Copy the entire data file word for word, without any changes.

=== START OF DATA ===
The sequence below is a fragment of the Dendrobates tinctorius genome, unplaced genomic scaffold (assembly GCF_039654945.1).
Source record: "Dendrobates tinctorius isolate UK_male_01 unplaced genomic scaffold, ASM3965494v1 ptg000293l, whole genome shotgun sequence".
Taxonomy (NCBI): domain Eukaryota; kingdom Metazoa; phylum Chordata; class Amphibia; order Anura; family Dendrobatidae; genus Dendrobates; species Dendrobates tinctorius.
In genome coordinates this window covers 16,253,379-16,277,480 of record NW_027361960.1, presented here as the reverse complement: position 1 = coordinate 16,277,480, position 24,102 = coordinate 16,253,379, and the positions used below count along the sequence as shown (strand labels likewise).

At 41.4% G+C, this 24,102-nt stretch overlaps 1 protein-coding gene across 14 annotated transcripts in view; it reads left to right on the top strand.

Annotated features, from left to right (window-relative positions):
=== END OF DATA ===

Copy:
The sequence below is a fragment of the Dendrobates tinctorius genome, unplaced genomic scaffold (assembly GCF_039654945.1).
Source record: "Dendrobates tinctorius isolate UK_male_01 unplaced genomic scaffold, ASM3965494v1 ptg000293l, whole genome shotgun sequence".
Taxonomy (NCBI): domain Eukaryota; kingdom Metazoa; phylum Chordata; class Amphibia; order Anura; family Dendrobatidae; genus Dendrobates; species Dendrobates tinctorius.
In genome coordinates this window covers 16,253,379-16,277,480 of record NW_027361960.1, presented here as the reverse complement: position 1 = coordinate 16,277,480, position 24,102 = coordinate 16,253,379, and the positions used below count along the sequence as shown (strand labels likewise).

At 41.4% G+C, this 24,102-nt stretch overlaps 1 protein-coding gene across 14 annotated transcripts in view; it reads left to right on the top strand.

Annotated features, from left to right (window-relative positions):